Blake Sinclaire grunted as he maneuvered his Ford F150 into a tiny parking space in front of Frenchie O’Neill’s. The big truck stuck out like a sore thumb in the suburban Chicago neighborhood that was a mix of hipsters, young families, and scientists from Fermilab. He’d be on the road home again soon. But not soon enough for his taste.
He’d give anything for a cold beer and a sit-down on the porch with his brothers. After spending the week dealing with scientists and wranglers at Fermilab, and enduring endless rounds of networking, he was more than ready for the solitude of their ranch in the Flint Hills. He dug out his phone and hit speed dial.
His brother Ben picked up on the second ring. “How’d the transfer go?”
“Off without a hitch. The bull is temporarily isolated in a far corner of the grounds, the cow seems to be integrating well. I’ll check on the herd again early tomorrow, and then start the drive home. I’ll be damned glad when this is all over.”
Ben chuckled into the phone. “Gotta put that fancy MBA to use, big brother.”
Blake snorted. “As long as they purchase our livestock and meat, I’ll be happy. The director at Fermilab recommended I host a meet and greet here at Frenchie O’Neill’s. The chef is outstanding, and the scientists like to hang out here.”
“What’s the plan?”
“Get in, get out. Shake a few hands. Chef O’Neill’s well connected and invited a number of her colleagues. I instructed her to fill ’em up with food and booze.”
Demand for their bison was growing. Over the last few years he’d learned the easiest way to bring new clients on board was to let them taste the product first. Nine times out of ten they were hooked after the first bite. “I’ll leave them with my card and follow up when I get home. I’m confident our Chicago clients will double.”
Ben let out a low whistle. “That would be a big help.”
“It’ll tide us over until we can set up the hunting lodge and diversify our income. Did the plans arrive?”
“Yes.” Ben’s voice held a note of hesitation.
Blake was instantly on alert. “What is it? Old man Hansen hasn’t been mouthing off about us again, has he?”
“Man, you gotta let it go.” A note of exasperation crept into Ben’s voice. “I think you need to come up with an alternative building site.
“Like hell I will,” he growled. “You know I swore on mom’s grave we’d get our land back.”
“But we don’t need it.”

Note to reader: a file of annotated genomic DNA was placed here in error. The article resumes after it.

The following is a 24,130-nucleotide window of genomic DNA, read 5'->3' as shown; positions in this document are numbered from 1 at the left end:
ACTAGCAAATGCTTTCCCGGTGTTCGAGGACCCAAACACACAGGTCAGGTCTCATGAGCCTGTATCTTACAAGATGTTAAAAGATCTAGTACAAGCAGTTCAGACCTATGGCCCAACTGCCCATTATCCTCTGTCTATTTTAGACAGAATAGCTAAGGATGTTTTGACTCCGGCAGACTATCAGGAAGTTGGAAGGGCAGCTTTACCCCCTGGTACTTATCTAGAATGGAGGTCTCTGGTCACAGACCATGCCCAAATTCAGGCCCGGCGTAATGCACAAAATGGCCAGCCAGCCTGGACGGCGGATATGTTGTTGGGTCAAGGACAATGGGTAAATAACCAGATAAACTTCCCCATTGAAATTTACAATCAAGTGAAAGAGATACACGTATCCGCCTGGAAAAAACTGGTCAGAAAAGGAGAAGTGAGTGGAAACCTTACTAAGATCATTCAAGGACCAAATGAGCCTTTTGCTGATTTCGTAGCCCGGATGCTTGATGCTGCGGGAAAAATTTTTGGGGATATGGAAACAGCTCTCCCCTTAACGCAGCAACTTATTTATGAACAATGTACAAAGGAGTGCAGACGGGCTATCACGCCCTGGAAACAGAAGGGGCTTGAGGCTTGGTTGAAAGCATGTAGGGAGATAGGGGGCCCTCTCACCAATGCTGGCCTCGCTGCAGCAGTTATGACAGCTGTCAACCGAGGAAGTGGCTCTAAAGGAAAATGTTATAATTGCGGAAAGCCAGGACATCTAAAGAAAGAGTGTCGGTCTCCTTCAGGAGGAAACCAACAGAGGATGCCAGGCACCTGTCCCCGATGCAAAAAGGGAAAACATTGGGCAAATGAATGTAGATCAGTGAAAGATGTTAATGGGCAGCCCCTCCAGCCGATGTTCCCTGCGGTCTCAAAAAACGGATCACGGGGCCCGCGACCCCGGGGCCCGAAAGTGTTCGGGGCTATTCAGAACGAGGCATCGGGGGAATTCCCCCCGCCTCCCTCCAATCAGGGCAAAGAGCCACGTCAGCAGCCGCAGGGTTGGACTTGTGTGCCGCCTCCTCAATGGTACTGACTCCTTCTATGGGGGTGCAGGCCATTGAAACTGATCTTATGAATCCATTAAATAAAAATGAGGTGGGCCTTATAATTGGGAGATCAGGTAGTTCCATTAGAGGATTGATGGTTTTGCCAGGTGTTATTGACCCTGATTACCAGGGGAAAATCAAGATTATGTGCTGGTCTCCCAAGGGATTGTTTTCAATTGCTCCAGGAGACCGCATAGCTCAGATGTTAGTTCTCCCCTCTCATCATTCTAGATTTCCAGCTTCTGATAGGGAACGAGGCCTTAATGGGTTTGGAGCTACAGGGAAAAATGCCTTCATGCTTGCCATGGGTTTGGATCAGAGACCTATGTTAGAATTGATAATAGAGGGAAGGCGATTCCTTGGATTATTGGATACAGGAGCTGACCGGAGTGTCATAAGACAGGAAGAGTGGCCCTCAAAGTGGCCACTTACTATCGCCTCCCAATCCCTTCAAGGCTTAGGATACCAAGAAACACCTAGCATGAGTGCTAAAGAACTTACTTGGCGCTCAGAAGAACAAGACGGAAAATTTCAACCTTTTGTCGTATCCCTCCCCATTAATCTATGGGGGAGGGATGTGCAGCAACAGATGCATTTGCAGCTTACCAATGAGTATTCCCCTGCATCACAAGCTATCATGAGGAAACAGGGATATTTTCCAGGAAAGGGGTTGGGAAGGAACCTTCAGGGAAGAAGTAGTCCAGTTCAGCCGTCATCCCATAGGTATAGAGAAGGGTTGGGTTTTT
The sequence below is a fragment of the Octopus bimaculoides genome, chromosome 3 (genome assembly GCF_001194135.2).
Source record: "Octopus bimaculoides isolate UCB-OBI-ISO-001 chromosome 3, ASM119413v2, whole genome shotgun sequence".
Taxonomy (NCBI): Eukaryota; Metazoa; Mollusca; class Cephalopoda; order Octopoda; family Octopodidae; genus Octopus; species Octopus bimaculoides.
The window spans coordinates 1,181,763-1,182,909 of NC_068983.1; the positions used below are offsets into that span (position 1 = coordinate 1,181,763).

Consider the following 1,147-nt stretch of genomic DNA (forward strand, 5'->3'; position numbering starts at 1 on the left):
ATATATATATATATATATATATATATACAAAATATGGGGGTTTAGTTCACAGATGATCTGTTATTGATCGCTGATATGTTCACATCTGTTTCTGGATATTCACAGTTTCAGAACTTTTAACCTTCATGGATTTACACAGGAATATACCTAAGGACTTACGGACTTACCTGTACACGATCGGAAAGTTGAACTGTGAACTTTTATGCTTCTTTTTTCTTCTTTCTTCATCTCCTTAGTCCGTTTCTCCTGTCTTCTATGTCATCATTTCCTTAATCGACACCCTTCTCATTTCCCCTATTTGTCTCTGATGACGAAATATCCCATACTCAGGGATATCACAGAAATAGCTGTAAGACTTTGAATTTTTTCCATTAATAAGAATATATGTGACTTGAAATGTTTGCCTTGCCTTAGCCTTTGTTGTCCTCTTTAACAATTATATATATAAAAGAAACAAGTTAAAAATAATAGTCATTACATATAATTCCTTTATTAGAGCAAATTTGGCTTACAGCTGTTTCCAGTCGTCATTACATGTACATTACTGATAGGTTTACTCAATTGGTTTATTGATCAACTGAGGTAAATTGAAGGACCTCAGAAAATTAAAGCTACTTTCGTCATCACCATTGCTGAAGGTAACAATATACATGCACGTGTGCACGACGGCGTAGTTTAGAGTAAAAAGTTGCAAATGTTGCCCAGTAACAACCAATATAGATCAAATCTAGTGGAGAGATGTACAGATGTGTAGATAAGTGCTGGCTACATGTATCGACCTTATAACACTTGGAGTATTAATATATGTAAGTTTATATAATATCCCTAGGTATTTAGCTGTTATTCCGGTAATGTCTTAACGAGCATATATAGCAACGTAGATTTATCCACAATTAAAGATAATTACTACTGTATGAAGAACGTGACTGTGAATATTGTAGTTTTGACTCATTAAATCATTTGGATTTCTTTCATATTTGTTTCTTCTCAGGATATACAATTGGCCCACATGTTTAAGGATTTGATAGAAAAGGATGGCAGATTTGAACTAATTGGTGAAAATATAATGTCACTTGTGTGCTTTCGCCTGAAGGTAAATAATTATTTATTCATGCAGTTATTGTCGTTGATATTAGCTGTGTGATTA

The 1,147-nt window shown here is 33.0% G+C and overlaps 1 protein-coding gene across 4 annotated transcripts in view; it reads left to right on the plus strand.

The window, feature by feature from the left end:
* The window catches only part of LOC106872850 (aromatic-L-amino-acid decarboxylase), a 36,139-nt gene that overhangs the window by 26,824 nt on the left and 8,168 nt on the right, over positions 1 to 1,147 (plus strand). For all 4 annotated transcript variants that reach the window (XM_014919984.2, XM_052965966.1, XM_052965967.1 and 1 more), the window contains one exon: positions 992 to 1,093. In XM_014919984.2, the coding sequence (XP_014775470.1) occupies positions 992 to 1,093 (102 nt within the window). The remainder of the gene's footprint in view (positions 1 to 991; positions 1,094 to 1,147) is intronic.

“Yes we do. It’s ours. It belongs to us. To our family.” Why couldn’t his brothers understand this?
“It’s only a few hundred acres. Is it worth tying yourself up in knots and continuing a family feud?”
Words caught in his throat. Ben was right. No one liked the longstanding feud with the Hansens, but it was all they knew. And he couldn’t let it go until he’d righted the wrongs done to his family.
“Hell, Ben. We’ve been over this before. It’s about the Sinclaire legacy.”
“All I’m saying is that the Sinclaire legacy can remain intact without that bit of land.”
“Not without the homestead.”
Ben made a disbelieving noise. “Just think about it on the drive home? Maybe we can come up with a different solution.”
Blake clenched his hand and softly beat it against the steering wheel. A sense of defeat settled over him. Hell and damnation. Discussing Warren Hansen always made him grouchy. Not the best frame of mind to be in before a final few hours of schmoozing.
After a moment he let out a frustrated sigh. “Fine. I’ll think about it.” He hated it when Ben was reasonable. “Gotta go. I’ll see you tomorrow night.” He clicked off, jammed on his Stetson, and stepped out of the truck into the cold Chicago wind.
This day couldn’t end fast enough. He was a rancher, not Joe Schmoozer. As far as he was concerned, events like the one he was hosting were only slightly less awful than walking across broken glass in a pool of lemonade. But until his family’s operation could grow a little bigger, he’d have to continue wearing both hats. There was too much riding on the ranch’s future if things went sideways.